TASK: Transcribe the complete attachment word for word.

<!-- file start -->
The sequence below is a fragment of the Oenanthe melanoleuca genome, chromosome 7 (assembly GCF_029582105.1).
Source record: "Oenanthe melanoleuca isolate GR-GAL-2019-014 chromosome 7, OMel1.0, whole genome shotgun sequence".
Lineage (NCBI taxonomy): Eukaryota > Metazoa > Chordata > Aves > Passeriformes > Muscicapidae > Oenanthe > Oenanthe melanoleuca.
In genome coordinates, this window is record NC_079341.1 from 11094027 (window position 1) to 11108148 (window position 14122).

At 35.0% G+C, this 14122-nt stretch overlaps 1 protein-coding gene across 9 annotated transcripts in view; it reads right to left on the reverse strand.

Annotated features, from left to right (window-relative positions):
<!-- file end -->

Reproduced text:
The sequence below is a fragment of the Oenanthe melanoleuca genome, chromosome 7 (assembly GCF_029582105.1).
Source record: "Oenanthe melanoleuca isolate GR-GAL-2019-014 chromosome 7, OMel1.0, whole genome shotgun sequence".
Lineage (NCBI taxonomy): Eukaryota > Metazoa > Chordata > Aves > Passeriformes > Muscicapidae > Oenanthe > Oenanthe melanoleuca.
In genome coordinates, this window is record NC_079341.1 from 11094027 (window position 1) to 11108148 (window position 14122).

At 35.0% G+C, this 14122-nt stretch overlaps 1 protein-coding gene across 9 annotated transcripts in view; it reads right to left on the reverse strand.

Annotated features, from left to right (window-relative positions):